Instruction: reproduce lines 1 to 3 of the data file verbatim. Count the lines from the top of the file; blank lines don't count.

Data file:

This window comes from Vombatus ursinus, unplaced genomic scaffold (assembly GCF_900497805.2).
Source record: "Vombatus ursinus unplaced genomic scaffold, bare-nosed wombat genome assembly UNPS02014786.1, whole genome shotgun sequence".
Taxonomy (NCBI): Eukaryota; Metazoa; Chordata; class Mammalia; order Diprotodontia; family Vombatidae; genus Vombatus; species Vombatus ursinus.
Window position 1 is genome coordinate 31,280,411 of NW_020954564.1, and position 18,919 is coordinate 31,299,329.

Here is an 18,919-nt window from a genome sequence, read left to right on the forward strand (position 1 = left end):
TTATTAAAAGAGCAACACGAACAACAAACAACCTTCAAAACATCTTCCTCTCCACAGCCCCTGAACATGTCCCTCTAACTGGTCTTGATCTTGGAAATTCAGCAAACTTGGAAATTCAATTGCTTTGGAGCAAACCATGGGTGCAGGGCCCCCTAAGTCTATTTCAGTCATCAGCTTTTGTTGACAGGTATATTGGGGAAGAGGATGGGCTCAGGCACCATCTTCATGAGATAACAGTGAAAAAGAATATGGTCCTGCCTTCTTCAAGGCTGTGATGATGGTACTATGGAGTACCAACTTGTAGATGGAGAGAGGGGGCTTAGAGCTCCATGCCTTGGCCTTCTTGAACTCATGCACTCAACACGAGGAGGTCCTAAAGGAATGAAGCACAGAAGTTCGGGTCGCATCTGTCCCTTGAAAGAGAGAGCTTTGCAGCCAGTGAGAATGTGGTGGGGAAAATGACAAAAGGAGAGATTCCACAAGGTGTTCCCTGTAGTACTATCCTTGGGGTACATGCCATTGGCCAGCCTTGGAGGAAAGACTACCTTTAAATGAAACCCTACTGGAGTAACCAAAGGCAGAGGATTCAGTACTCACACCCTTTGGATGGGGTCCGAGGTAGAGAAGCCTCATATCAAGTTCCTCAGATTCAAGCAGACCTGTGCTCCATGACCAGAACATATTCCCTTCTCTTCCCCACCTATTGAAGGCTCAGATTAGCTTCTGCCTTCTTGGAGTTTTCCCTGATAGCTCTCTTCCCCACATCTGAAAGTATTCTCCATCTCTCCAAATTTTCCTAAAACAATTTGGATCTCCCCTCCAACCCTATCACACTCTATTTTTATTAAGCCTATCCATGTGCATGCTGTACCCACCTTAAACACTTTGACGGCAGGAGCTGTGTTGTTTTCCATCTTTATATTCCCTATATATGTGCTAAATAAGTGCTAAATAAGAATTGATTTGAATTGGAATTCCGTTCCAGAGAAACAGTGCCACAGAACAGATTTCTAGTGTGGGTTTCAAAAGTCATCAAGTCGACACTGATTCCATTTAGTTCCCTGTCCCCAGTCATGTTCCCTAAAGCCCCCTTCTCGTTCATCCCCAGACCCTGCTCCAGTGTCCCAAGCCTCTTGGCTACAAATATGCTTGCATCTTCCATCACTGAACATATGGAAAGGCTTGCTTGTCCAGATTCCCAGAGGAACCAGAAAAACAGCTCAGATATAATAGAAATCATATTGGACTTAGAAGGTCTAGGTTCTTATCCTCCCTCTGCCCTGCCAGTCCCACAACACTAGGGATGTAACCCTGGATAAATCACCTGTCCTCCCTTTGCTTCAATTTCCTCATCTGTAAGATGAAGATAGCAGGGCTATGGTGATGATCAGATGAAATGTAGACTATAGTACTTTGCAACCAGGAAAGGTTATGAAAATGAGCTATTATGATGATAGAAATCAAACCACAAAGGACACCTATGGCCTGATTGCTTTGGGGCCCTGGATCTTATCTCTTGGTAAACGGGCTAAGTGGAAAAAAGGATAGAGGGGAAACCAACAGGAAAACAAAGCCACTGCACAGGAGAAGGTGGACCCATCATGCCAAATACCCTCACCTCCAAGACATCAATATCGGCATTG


This window comes from Vombatus ursinus, unplaced genomic scaffold (assembly GCF_900497805.2).
Source record: "Vombatus ursinus unplaced genomic scaffold, bare-nosed wombat genome assembly UNPS02014786.1, whole genome shotgun sequence".
Taxonomy (NCBI): Eukaryota; Metazoa; Chordata; class Mammalia; order Diprotodontia; family Vombatidae; genus Vombatus; species Vombatus ursinus.